Illinois' cable franchise law renewal was in the mash up of bills hitting the floor during the final week of the session in Springfield. Both the House and Senate voted to approve a two-year extension of the amended Cable and Video Competition Act (the Illinois Cable Act) to July of 2015.
The bill represents a mixed outcome for the public.
The good news is that the state rejected an attempt by the Cable Television and Communications Association of Illinois (CT&C) to obtain sweeping changes to the law that would have impaired municipal authority and wreaked havoc on the state's public, educational and government (PEG) access channels. PEG channels provide thousands of hours of programming statewide on education, arts, economic development, public safety and civic engagement.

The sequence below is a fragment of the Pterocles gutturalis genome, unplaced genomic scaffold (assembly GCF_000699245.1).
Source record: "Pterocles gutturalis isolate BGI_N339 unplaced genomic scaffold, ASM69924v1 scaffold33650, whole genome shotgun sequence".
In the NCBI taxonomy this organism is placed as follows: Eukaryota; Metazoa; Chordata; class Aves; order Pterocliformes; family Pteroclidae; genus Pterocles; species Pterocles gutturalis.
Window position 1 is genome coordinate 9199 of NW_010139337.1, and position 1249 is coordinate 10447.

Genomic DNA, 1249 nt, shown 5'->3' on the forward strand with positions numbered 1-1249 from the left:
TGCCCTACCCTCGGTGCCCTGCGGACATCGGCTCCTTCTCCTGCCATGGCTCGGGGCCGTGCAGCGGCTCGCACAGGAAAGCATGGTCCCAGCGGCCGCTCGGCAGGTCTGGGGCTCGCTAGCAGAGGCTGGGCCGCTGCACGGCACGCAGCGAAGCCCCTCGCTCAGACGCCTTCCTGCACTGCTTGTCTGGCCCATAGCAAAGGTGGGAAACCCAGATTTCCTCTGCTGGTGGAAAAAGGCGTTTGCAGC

The bad news is the lack of enforcement or legislation to rectify AT&T's failure to meet the equivalency standard in the law for PEG channels.
"We need the Attorney General to enforce the state's PEG access provisions," said Illinois NATOA President, Howard Kleinstein, "Should enforcement fail to correct AT&T's segregation and inferior treatment of PEG channels, a legislative solution in 2015 will be imperative."
Other amendments to the law delete certain build-out requirements and consumer protections.
A hallmark of local cable franchising is the requirement that a company make its service available to all residents in a defined area. With the introduction of state franchise law in 2007, state franchise holders only have to meet half that standard over a period of time.
For many Illinois residents, that means meaningful cable competition will remain a hit or miss proposition.